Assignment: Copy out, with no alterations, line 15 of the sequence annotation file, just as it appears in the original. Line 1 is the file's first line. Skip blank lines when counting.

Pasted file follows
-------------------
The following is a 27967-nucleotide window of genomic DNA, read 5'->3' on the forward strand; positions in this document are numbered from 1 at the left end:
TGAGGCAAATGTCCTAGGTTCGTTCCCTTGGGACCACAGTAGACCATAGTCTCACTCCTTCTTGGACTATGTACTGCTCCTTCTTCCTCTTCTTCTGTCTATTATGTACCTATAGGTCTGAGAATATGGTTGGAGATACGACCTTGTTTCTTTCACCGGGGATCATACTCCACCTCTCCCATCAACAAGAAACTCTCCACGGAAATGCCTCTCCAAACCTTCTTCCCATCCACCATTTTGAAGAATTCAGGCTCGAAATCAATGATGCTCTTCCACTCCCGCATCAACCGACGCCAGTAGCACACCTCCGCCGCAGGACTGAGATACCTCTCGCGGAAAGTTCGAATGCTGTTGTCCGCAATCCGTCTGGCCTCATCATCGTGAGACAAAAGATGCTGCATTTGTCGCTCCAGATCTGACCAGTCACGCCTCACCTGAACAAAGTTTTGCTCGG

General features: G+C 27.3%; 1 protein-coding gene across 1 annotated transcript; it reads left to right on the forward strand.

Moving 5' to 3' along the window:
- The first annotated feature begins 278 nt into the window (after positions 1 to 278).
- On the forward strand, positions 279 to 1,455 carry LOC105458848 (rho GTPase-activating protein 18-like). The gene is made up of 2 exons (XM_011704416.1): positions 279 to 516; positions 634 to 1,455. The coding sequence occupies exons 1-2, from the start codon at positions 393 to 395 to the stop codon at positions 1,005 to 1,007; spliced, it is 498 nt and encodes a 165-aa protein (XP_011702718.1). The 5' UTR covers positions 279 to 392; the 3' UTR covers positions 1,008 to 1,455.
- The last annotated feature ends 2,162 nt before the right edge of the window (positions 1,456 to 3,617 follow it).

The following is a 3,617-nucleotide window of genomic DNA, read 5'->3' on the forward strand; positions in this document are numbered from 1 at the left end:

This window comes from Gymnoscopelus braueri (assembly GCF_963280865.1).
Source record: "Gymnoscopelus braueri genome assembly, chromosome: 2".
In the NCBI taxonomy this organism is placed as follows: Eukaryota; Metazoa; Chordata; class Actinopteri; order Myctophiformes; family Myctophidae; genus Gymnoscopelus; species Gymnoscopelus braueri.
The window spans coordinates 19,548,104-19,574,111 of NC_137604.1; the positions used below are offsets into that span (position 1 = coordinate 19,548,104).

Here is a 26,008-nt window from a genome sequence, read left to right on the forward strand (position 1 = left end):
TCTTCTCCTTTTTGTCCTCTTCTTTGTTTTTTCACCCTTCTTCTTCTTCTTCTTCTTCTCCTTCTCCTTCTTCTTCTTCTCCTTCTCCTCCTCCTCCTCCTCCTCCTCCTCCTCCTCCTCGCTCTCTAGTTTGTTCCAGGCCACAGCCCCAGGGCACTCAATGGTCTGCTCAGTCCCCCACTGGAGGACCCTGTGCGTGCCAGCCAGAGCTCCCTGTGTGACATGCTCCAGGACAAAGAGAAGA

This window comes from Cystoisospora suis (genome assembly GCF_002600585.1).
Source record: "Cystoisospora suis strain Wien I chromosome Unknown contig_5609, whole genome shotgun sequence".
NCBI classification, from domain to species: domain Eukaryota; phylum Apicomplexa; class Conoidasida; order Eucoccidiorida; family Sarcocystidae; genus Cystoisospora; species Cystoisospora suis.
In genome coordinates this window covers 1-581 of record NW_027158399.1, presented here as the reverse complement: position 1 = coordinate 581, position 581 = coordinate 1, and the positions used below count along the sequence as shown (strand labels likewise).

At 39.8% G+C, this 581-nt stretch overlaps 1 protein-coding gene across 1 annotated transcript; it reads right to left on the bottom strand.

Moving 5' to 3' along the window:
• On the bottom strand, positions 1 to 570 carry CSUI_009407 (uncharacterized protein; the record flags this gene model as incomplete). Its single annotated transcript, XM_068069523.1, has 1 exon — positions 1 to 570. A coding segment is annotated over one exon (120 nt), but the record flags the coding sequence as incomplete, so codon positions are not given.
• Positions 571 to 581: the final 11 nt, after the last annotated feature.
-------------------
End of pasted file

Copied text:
This window comes from Cystoisospora suis (genome assembly GCF_002600585.1).